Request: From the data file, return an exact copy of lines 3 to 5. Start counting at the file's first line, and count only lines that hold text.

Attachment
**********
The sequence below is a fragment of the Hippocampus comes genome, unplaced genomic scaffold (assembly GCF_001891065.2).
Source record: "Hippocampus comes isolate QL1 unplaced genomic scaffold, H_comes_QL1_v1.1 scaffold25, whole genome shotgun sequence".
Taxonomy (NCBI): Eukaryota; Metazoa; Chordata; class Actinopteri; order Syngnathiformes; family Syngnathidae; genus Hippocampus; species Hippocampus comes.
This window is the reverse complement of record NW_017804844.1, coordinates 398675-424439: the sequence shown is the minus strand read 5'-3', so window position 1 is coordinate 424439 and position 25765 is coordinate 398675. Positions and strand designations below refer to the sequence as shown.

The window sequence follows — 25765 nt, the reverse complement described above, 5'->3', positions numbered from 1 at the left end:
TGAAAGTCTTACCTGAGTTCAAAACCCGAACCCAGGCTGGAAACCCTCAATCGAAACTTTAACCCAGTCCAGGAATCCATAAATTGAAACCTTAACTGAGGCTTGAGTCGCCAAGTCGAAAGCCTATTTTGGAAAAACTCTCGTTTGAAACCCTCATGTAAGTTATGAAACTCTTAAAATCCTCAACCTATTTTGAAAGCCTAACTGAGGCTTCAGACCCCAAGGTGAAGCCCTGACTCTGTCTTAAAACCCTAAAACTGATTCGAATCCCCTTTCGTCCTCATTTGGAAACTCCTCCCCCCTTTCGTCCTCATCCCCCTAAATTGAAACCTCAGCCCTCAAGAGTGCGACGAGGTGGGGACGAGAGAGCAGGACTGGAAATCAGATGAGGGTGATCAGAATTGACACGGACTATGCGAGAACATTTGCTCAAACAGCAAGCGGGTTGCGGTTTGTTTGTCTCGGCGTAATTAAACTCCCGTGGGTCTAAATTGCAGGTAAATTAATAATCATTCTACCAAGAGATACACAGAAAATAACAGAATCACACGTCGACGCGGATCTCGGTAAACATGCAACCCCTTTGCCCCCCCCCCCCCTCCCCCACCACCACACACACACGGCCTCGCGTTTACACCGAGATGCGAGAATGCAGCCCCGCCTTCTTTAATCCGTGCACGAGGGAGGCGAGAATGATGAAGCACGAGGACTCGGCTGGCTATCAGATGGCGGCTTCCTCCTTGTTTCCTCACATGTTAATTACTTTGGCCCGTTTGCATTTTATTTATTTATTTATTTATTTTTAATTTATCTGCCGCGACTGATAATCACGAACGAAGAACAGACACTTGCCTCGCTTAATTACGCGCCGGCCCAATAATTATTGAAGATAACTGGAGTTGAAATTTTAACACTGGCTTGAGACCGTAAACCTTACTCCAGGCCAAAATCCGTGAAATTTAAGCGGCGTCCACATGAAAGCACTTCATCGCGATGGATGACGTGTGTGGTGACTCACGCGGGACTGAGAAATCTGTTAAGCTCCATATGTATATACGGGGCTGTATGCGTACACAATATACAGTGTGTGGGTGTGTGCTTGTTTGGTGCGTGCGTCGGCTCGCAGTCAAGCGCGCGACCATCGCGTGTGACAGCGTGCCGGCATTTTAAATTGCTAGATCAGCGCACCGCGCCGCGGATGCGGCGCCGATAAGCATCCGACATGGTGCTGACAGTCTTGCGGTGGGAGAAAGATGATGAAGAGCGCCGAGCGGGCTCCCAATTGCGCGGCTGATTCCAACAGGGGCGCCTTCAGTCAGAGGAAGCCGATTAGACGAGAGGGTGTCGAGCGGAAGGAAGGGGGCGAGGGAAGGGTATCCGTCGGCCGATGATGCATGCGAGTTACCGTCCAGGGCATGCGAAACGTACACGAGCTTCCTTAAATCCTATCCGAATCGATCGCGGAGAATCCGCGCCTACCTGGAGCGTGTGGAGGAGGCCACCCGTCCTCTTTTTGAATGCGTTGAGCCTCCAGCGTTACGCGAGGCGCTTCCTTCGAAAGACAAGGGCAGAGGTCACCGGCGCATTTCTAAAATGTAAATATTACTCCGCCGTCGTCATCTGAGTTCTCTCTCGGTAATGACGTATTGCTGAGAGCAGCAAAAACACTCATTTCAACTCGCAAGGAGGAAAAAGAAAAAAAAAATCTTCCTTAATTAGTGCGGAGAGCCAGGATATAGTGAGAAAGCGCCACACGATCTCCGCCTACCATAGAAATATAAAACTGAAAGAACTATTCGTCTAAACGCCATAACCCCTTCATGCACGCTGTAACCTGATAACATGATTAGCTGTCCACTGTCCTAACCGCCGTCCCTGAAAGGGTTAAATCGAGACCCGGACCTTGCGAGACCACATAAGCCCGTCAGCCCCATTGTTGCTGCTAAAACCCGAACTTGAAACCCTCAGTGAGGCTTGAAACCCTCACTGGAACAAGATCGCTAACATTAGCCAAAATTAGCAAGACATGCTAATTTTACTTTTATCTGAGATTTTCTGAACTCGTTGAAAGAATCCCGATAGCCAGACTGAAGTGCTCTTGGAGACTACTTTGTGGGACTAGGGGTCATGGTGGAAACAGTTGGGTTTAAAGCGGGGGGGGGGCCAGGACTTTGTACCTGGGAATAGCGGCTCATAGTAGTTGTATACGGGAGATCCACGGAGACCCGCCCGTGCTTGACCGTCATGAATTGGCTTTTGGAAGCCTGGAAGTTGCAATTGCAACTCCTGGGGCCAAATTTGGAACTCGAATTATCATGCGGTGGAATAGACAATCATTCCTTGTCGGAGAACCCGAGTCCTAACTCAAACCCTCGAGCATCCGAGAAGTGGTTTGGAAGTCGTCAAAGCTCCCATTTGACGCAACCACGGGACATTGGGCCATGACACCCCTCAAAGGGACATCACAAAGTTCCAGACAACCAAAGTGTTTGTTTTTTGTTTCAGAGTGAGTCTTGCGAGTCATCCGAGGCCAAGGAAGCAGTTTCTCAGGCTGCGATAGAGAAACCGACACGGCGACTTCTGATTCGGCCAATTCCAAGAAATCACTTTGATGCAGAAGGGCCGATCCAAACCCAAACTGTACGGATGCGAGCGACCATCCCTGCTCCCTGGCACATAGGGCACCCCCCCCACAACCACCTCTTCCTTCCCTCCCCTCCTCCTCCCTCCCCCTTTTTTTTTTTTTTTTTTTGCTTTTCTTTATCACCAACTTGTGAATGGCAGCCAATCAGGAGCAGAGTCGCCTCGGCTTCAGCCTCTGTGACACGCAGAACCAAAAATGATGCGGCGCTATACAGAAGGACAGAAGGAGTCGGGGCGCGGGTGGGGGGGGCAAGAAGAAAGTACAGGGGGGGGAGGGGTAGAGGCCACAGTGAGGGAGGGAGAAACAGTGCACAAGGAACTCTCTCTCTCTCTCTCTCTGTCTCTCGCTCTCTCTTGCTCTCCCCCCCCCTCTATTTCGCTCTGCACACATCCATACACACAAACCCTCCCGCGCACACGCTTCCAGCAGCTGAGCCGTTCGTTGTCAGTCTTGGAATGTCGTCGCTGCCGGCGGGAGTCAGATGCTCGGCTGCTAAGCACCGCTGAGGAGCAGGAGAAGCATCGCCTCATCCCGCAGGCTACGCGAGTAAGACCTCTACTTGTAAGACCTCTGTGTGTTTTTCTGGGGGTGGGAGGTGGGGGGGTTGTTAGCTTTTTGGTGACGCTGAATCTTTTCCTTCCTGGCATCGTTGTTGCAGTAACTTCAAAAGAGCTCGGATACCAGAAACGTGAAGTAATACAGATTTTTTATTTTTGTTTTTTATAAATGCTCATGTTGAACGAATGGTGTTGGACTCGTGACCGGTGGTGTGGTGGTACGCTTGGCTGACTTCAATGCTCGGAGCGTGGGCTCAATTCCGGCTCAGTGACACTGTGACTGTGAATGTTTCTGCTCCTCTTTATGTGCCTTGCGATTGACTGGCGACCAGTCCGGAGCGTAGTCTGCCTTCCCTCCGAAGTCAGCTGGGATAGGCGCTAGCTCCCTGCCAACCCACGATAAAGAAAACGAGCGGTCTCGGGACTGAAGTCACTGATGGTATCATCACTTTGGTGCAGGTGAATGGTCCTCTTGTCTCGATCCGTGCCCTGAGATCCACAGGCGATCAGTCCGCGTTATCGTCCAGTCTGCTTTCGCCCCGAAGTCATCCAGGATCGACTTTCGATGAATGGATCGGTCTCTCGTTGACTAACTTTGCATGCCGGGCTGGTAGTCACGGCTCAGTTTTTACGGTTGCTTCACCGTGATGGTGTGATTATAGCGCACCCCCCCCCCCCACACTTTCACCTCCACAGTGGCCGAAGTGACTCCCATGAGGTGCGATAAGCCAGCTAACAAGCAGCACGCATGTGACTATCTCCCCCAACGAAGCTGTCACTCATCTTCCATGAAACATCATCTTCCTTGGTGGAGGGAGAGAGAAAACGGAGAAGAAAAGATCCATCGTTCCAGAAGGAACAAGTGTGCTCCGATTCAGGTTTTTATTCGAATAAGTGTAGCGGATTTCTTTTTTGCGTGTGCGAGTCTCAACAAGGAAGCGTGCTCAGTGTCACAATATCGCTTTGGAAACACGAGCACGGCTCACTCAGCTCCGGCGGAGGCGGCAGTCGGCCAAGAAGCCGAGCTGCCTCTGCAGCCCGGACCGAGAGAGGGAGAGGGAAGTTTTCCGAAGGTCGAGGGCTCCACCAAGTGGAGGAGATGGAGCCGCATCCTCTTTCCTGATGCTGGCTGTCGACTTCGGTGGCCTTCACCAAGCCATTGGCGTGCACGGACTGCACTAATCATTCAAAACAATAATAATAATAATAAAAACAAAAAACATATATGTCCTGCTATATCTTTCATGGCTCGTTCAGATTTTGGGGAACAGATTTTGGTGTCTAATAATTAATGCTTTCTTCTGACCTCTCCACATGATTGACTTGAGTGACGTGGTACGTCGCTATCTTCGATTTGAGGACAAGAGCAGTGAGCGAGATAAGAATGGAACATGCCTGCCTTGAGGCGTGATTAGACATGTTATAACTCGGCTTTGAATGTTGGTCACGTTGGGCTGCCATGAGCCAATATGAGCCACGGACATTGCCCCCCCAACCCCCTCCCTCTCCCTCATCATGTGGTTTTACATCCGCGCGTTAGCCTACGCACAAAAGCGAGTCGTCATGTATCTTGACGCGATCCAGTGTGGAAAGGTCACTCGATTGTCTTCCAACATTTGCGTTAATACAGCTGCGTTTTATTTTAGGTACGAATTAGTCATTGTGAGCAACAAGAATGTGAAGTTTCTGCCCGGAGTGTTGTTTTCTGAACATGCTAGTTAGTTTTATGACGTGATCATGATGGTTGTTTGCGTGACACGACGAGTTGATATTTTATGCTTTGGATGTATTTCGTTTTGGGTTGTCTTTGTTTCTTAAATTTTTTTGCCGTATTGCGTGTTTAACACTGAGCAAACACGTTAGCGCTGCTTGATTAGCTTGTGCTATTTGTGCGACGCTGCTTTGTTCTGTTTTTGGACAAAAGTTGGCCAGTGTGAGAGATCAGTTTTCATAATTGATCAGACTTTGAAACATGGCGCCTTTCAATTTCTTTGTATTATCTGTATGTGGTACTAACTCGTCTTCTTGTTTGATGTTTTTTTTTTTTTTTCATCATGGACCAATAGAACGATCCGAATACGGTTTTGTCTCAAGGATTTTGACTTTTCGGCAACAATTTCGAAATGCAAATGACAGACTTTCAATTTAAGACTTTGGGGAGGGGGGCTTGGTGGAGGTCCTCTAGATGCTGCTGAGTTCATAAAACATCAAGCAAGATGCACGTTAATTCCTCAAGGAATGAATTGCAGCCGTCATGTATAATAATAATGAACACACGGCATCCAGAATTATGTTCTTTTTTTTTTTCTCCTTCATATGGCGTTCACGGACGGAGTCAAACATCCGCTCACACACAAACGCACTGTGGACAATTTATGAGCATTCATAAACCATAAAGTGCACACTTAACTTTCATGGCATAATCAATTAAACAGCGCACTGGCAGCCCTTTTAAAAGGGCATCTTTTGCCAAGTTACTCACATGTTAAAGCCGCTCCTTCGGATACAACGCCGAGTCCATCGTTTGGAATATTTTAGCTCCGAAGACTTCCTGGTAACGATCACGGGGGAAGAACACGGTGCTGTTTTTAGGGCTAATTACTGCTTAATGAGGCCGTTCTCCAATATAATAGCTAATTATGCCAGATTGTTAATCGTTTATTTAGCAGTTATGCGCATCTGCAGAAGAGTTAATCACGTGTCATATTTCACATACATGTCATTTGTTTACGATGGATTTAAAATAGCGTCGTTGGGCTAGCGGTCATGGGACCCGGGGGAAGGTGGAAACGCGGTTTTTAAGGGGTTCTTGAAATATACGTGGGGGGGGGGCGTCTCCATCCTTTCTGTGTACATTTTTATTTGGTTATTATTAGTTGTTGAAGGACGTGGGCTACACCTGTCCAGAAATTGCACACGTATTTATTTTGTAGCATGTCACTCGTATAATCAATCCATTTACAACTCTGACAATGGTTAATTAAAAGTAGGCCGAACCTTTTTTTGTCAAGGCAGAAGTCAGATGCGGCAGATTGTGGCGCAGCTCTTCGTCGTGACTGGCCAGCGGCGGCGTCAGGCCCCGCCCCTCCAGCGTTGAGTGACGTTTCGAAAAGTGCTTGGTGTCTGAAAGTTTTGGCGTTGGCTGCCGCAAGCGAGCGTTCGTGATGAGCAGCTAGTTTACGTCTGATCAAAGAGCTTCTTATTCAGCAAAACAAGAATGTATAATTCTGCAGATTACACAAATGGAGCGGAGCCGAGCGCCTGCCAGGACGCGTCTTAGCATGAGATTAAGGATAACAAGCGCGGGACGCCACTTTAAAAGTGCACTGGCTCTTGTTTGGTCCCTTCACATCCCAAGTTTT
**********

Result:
Taxonomy (NCBI): Eukaryota; Metazoa; Chordata; class Actinopteri; order Syngnathiformes; family Syngnathidae; genus Hippocampus; species Hippocampus comes.
This window is the reverse complement of record NW_017804844.1, coordinates 398675-424439: the sequence shown is the minus strand read 5'-3', so window position 1 is coordinate 424439 and position 25765 is coordinate 398675. Positions and strand designations below refer to the sequence as shown.

The window sequence follows — 25765 nt, the reverse complement described above, 5'->3', positions numbered from 1 at the left end: